Update: Mass drug administration for malaria
Administration of antimalarial drugs to whole populations for reducing malaria
What is mass drug administration (MDA) for malaria?
MDA for malaria consists of giving a full treatment course of antimalarial medicine (even to persons with no symptoms of malaria and regardless of whether malaria is present) to every member of a defined population or every person living in a defined geographical area (except to those for whom the medicine could be harmful) at approximately the same time and often at repeated intervals.
How can MDA reduce malaria transmission in a population?
The life cycle of the malaria parasite consists of human liver, human blood, and mosquito stages. Malaria infection begins with the bite of an Anopheles species mosquito carrying the malaria parasite. During the bite, the infective mosquito injects the malaria parasite into the human host. After initially replicating in the liver, the parasites are released into the bloodstream. During the blood stage, parasites multiply in red blood cells, sometimes causing fever and other symptoms characteristic of malaria. Some of these parasites become a form which is infectious to mosquitoes. When the infected person is bitten again, the mosquito ingests blood containing the parasites, which then restarts the transmission cycle.
MDA with antimalarial drugs temporarily prevents new and clears existing malaria infections in the population. Depending on the characteristics of the antimalarial drug used, MDA targets parasites at different stages, which can lead to reduced disease burden and transmission in the population. Whether MDA can successfully reduce or interrupt malaria transmission may depend on how much malaria there is in the area; the use of other tools to control malaria, including preventing mosquito bites; the proportion of the population who receive at least one round of MDA; population movement; and when MDA rounds occur in relation to the peak malaria transmission season.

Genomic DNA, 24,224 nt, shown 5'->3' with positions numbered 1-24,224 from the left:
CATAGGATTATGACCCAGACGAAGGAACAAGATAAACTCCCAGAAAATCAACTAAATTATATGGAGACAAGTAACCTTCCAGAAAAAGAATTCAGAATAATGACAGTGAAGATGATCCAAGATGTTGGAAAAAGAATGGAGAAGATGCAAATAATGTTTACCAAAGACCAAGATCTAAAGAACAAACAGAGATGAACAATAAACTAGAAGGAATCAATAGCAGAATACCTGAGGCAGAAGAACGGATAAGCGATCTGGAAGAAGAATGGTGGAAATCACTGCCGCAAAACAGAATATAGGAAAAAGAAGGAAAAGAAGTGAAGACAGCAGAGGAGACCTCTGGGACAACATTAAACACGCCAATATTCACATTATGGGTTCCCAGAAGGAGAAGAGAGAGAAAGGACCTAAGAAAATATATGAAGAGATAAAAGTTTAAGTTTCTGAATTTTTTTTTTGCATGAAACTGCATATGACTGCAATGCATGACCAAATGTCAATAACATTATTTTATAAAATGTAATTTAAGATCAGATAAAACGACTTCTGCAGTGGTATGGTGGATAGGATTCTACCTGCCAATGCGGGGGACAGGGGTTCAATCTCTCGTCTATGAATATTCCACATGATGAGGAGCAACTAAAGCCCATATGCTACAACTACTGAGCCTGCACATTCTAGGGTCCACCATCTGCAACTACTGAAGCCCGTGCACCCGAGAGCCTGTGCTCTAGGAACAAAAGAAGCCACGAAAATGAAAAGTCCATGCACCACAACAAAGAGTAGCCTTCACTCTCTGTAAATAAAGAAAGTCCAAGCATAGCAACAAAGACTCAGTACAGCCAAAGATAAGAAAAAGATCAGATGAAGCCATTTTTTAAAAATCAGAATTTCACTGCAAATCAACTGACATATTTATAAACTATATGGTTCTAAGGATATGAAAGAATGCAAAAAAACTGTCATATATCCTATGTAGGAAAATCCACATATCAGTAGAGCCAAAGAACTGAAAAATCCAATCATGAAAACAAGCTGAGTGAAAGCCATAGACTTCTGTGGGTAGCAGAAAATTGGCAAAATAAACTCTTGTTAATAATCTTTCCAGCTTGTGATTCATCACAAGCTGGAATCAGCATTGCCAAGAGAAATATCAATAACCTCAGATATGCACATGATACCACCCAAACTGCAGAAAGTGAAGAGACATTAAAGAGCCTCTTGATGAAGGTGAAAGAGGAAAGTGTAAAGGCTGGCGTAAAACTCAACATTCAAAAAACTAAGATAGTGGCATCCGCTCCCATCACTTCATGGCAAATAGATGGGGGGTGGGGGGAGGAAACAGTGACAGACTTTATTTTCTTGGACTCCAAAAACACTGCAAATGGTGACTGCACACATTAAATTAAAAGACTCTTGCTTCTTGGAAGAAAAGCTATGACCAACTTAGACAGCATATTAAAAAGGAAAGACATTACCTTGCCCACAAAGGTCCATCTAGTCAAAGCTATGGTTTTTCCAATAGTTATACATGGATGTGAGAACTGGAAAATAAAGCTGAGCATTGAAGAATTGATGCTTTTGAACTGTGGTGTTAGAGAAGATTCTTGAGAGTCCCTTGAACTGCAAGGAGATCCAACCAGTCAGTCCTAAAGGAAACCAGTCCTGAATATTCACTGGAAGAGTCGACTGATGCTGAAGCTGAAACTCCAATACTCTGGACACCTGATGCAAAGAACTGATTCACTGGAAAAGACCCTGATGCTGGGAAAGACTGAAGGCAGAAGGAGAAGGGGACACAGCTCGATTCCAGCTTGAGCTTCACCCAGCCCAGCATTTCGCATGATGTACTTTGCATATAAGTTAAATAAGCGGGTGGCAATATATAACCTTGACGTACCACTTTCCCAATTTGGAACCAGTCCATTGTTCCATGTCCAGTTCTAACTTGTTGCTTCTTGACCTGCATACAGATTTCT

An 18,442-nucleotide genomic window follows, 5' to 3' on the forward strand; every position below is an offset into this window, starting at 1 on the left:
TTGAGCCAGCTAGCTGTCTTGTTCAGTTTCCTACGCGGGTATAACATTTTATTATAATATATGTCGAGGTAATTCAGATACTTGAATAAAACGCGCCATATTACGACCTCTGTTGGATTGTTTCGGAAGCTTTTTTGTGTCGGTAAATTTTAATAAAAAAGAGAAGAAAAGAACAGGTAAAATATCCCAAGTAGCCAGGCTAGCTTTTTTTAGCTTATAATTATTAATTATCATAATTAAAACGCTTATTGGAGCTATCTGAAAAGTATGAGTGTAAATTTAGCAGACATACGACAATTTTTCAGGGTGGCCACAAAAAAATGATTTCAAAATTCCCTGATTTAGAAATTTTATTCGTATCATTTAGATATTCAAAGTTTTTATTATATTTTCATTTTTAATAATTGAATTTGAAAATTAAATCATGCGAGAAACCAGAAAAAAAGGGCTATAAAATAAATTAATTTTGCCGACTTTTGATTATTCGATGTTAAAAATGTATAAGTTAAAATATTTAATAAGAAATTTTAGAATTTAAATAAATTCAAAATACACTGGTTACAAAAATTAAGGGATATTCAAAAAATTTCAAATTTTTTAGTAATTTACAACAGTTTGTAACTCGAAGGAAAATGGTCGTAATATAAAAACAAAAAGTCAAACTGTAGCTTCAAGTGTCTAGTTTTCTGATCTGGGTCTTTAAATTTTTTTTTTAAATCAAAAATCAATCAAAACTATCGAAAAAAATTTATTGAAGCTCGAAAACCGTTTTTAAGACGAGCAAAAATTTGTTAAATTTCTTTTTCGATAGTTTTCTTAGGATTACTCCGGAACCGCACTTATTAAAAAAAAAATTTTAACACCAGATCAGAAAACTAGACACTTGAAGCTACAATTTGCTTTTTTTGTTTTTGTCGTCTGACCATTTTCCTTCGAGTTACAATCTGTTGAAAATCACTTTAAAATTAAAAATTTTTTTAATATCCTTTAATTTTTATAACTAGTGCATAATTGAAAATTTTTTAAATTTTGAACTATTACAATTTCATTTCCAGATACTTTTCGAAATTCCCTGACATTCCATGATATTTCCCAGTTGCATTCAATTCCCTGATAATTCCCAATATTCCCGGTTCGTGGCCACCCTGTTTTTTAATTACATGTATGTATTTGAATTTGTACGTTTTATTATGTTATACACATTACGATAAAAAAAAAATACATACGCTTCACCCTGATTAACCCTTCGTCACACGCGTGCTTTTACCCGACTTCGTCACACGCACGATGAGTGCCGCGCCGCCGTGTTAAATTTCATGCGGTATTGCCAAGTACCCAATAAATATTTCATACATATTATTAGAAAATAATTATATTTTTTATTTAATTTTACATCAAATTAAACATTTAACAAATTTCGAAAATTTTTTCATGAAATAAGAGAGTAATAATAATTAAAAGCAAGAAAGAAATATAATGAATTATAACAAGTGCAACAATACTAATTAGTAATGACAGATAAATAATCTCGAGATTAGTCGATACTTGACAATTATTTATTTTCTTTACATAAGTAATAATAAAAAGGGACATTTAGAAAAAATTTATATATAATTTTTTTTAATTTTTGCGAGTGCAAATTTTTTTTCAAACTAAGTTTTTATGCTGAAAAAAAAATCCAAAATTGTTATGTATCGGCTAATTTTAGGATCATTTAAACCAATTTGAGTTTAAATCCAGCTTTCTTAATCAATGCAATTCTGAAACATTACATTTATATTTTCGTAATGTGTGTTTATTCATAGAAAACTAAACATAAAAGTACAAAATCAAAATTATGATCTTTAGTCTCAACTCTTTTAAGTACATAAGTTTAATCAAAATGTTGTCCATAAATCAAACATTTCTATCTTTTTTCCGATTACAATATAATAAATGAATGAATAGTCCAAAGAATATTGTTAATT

What was the aim of the review?
To guide policy‐making and future research for malaria control and elimination, the aim of this review was to update the evidence evaluating the effect of MDA compared to no MDA on malaria outcomes in moderate‐ to high‐transmission settings and very low‐ to low‐transmission settings. Our search of relevant published and unpublished literature identified 13 studies that met our inclusion criteria.
What are the main findings of the review?
Malaria burden was compared in people receiving MDA and those who did not receive MDA, at different time points. The findings differed by malaria transmission setting. In areas with malaria prevalence of 10% or higher (moderate‐ to high‐transmission areas), based on one trial, MDA did not reduce malaria in the population (low‐certainty evidence). In areas with malaria prevalence under 10% (very low‐ to low‐endemicity areas), evidence from seven trials indicates that MDA reduced malaria in the population immediately after MDA has stopped (low‐certainty evidence), but we are uncertain if the decline continues long‐term because the number of malaria cases in both intervention and control groups were low (very low‐certainty evidence).
In all settings of malaria transmission, the type of antimalarial drug used for MDA, co‐interventions such as mosquito control, coverage of MDA, and risk of re‐introduction may have an impact on the effect of MDA compared to no MDA. However, we were unable to explore these factors due to the limited number of studies.
How up to date is the review?
We included studies available up to 11 February 2021.